• Side: Union

Wingfield, Alexander

  • Regiment Name: 115th Regiment, United States Colored Infantry
  • Side: Union

Wingfield, Charles

  • Regiment Name: 95th Regiment, United States Colored Infantry
  • Side: Union

Wingfield, Charles

  • Regiment Name: 97th Regiment, United States Colored Infantry
  • Side: Union

Wingfield, John

  • Regiment Name: 95th Regiment, United States Colored Infantry
  • Side: Union
  • Alternate Name: John/Winfield

Wingfield, John

  • Regiment Name: 97th Regiment, United States Colored Infantry
  • Side: Union
  • Alternate Name: John/Winfield

Wingfield, John

  • Regiment Name: 103rd Regiment, United States Colored Infantry
  • Side: Union
  • Alternate Name: John/Wingfield

Wingfield, William

  • Regiment Name: 1st Regiment, United States Colored Infantry
  • Side: Union

USCT Recruitment Poster

NOTE: NPS Soldiers and Sailors database results returned 222 WINGFIELD Confederate Soliders. I also plan to research [and honor] my Confederate Ancestors of military service


U.S. ARMY Pvt. Elbert CODY III (b. 1894) ~ WWI Veteran of Warrenton, Georgia

Camp Gordon 1918-1919  - IPvt. Elbert CODY III (b. 1894) descends from a long line of Elberts in our family. He was Grandson [and namesake] to my 4th Great Grandfather, Elbert CODY (b. 1820), the son of Elbert II (b. 1847) and Lula CODY of Warrenton, Georgia. If you need help keeping up with our Elberts, just check here – A Tale of Many Elberts ~ CODY, DORSEY, DAWSON, WINGFIELD & STRINGER.

Elbert CODY III is my 1st Cousin, 4xs removed.

As I’ve shared, I was delighted to find Elbert and Zack JONES, Cousin Gwen’s Grandfather, being inducted together and sent to Atlanta’s Camp GORDON for war-training. I’d give anything to know what they talked about on that day or how they felt being sworn in. Or to hear their experiences as part of the newly formed Colored Troops!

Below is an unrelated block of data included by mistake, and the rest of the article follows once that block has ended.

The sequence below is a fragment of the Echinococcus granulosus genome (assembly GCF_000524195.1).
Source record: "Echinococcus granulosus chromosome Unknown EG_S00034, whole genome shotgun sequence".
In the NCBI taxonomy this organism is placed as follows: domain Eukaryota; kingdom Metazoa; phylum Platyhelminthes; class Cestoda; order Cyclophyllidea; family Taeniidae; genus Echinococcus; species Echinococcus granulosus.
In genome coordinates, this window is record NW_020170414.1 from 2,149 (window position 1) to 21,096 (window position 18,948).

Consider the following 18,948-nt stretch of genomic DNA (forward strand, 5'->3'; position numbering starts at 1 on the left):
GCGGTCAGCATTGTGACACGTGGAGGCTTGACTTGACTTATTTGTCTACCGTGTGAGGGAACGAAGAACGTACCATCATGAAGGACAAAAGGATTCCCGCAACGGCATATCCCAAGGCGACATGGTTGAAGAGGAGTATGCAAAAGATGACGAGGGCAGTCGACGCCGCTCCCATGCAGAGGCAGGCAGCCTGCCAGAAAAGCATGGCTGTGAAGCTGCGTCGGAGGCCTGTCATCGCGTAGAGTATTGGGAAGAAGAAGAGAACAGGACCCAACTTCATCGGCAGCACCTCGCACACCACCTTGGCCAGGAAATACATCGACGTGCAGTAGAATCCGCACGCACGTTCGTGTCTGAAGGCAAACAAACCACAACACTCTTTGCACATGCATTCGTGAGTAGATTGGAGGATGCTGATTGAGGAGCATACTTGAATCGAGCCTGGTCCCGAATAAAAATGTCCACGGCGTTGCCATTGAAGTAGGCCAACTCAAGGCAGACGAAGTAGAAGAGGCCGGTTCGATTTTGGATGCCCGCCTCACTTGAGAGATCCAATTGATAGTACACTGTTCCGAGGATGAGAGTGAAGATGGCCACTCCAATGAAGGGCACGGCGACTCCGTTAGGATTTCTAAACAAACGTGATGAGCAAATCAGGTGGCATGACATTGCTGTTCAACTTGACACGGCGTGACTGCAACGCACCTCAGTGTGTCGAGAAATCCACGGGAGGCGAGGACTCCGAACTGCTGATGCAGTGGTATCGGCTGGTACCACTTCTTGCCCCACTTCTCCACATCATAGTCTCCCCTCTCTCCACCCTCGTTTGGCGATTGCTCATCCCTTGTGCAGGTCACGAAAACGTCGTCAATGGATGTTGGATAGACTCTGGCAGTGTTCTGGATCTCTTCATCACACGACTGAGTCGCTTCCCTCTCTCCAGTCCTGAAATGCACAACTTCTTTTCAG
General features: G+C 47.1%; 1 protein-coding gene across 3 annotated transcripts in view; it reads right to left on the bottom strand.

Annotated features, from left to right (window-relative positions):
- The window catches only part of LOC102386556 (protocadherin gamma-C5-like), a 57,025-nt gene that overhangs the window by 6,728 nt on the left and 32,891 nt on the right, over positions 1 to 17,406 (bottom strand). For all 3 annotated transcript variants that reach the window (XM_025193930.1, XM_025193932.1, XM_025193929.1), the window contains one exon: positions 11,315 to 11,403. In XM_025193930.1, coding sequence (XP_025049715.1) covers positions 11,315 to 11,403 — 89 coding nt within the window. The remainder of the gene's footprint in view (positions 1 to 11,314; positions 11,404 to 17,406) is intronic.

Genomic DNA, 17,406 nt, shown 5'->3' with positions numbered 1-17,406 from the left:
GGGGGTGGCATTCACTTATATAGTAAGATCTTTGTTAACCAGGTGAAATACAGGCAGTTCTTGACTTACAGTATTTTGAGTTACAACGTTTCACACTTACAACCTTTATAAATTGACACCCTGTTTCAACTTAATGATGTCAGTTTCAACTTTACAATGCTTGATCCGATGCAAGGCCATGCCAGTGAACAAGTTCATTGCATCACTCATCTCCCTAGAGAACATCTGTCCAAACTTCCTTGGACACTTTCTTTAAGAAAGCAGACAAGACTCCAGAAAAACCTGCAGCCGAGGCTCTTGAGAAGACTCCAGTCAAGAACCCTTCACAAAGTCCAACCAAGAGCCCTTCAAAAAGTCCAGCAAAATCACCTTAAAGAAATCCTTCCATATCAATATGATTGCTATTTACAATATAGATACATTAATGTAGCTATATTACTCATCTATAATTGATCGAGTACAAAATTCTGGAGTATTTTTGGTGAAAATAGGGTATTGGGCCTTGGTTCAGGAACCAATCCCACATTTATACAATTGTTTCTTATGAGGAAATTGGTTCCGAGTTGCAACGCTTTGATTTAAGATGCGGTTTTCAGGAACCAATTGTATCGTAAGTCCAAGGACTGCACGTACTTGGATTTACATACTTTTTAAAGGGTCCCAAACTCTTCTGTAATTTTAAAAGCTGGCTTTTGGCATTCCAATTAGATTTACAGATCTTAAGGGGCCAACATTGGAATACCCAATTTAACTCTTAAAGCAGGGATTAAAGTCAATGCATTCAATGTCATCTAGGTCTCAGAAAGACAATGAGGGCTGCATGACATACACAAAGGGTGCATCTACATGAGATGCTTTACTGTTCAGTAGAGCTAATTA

Cousin Elbert served overseas from July 1918 to July 1919 with Company C 327th Service Battalion and was Honorably Discharged July 15, 1919.

He departed this life on December 3, 1950 and is buried at the Highland Park Cemetery in Cleveland, Ohio; a Military Headstone marking his grave.

Camp Gordon 1918-1919 - IINegro Recruits Camp Gordon 1918

I’m still seeking to learn where he served and to find his name on an official Roster List. Finding historical documentation of our African American in service has proven to be quite the challenge, and was the genesis for my creating this blog.

Our men deserve better. They are deserving of honor and recognition for their service. We can’t allow their stories, service and memories to be blotted out of history.

As you can see, I’ve discovered more than a few images of Camp Gordon Negro recruits 1917-1918 online via the National Archives.

Who can say? I could very well be looking in the face of Cousins Elbert and Zack as they made their way to Camp Gordon!

I’m hopeful some of my CODY-DORSEY-JONES cousins will find a familiar face among these young men. Now wouldn’t that be something!:)

Elbert CODY III - WWI Service CardElbert CODY III – Georgia, World War I Service Cards, 1917-1919

Elbert CODY III - Army Registration CardElbert CODY III – Army Registration Card 1917

Camp Gordon 1918-1919 - IIIAfrican American Soldiers at Camp Gordon listening to another Soldier read 1917-1918

Camp Gordon GA 1918 - IVCamp Gordon New Recruits receiving instruction – 1918 Georgia

U.S. ARMY Sgt. Pierce DORSEY (b. 1891) ~ WWI Veteran of Athens, Georgia

Colored Troops of Camp [Fort] Jackson - Columbia, SC

It really just dawned on me this morning how I spend more time writing about Ancestors I have no memories or inherited history of, than those familiar to me. Seems these Ancestors fight hardest to be seen and heard, which does make sense. It’s the Ancestors we don’t know or remember that have the greatest possibility of being omitted [albeit inadvertently] from future narratives of our family’s history.